Understanding how film and television tell stories

JaysonEverything we watch on our screens is the product of someone else’s creative vision. From YouTube videos to television shows and movies, we seek the media as a source of entertainment, allowing ourselves to be immersed into the worlds and stories created by our favourite characters or celebrities.

But while content is always an important factor, we also need to consider how and why these fascinating stories are told in the ways they are. Jayson Ho Khin Wy, an alumnus of the School of Arts and Social Sciences at Monash University Malaysia, shares.

When I first enrolled in the School of Arts and Social Sciences at Monash University Malaysia, one of the areas of study that caught my attention was Screen Studies. Being a movie buff, I wanted to know more about how to study screen media, especially on an academic level.

Contrary to popular belief, there is more to Screen Studies than just watching movies for fun. Instead, students are encouraged to actively engage in analysing the films and television shows we enjoy using historical, textual, and critical approaches.

In the first unit I was given a general introduction to discussing how films have made an impact on today’s world. Every detail that goes into making a film – from the use of mise-en-scène to cinematography and sound, to name a few – are key stylistic elements that can be studied individually, before being pieced together to create a bigger sense of the finished product on-screen.

I also learned about theories discussed by film critics and academics, such as the concepts of genre, ideology, and authorship in cinema. This brought about a deeper appreciation for screen media, as well as exposure to a diversity of films from outside the Hollywood system, namely from Asian and European cinemas.

There was also a week dedicated to studying our own national film industry, where students looked into the history of Malaysian cinema while analysing how locally produced films attempt to convey a sense of national identity that becomes relatable to their audience.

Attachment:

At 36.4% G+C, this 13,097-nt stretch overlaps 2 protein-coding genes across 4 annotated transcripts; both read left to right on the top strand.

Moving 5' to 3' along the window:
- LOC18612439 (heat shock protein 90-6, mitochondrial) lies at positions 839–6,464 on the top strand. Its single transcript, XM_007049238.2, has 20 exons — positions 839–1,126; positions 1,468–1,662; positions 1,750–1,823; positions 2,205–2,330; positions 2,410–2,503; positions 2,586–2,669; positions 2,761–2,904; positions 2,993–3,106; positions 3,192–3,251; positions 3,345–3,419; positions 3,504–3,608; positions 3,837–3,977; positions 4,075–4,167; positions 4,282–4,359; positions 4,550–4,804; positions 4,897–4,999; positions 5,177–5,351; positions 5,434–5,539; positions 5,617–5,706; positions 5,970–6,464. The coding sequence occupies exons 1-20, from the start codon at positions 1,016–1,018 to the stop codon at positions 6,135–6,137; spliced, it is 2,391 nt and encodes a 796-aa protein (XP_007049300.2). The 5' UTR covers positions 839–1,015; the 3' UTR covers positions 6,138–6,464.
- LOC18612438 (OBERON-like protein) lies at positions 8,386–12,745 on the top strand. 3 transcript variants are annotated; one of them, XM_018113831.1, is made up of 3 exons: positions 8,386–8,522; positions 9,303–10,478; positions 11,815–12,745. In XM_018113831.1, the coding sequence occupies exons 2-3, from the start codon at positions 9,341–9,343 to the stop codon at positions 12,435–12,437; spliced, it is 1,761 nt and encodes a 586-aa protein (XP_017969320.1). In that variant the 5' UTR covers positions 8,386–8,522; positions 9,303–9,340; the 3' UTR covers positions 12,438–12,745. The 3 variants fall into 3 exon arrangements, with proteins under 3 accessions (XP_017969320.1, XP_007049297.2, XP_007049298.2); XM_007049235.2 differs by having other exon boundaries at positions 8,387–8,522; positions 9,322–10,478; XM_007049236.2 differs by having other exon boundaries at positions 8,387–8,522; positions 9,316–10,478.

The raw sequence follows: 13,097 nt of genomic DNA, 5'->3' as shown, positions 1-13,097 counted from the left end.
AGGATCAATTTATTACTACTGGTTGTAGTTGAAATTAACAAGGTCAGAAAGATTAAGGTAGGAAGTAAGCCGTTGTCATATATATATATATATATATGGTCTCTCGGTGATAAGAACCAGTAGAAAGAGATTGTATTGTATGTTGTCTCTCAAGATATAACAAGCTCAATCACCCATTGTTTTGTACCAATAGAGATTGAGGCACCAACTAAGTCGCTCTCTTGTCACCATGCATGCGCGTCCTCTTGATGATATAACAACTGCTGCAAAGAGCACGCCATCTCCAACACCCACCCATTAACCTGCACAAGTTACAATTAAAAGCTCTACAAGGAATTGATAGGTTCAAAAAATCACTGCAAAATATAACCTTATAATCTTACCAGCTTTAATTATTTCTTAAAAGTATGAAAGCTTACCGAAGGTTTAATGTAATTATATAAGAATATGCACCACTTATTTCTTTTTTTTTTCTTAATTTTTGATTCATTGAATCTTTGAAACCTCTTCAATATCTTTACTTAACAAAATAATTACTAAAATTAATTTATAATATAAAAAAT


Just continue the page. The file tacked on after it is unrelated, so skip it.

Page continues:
The highlight of each lesson was a screening of the week’s chosen film or television show. While students may enjoy the prospect of spending their time in class watching a movie, the examples shown were also used as case studies to further illustrate weekly topics.

With a thorough understanding of how meaning is created through screen media, I learned to apply these skills to other units offered in the School of Arts. One should consider the significance of screen media from a global angle, through issues such as how gender, race and class are represented on-screen, and the ways certain ideologies are promoted or even repressed within our popular culture.

After graduating, I continued with an additional year-long honours program, basing my thesis on film studies, specifically about monstrous female children in Hollywood horror films. Since then, I have moved on to tutoring in Screen Studies, which has allowed me to share my passion for discussing the media’s potential with other students.

No matter your age or interests, there is something about screen media for everyone to enjoy. We have grown so used to the presence of film and television that it has become a huge part of society. Whether you are heading to the cinema to catch the latest blockbuster or streaming your favourite show, these works have tremendous power to entertain, influence and inform.  

I have found that the skills acquired doing Screen Studies have been useful for projects involving creativity. Whenever I write, especially fiction, it helps to think of my scenes as if I am watching them happen on screen. I even managed to get a short story published in a Singaporean anthology called Escape From Reality.

A degree in film or television may not necessarily make you the next Steven Spielberg or Alfred Hitchcock. But a foundation in Screen Studies marks the first step towards developing a proper appreciation for cinema and television, while taking into consideration the messages conveyed and the ways this is done.

After all, the beauty of screen media lies in its power to tell stories, to make viewers question the world around us and to understand the cultures that have created these technologies.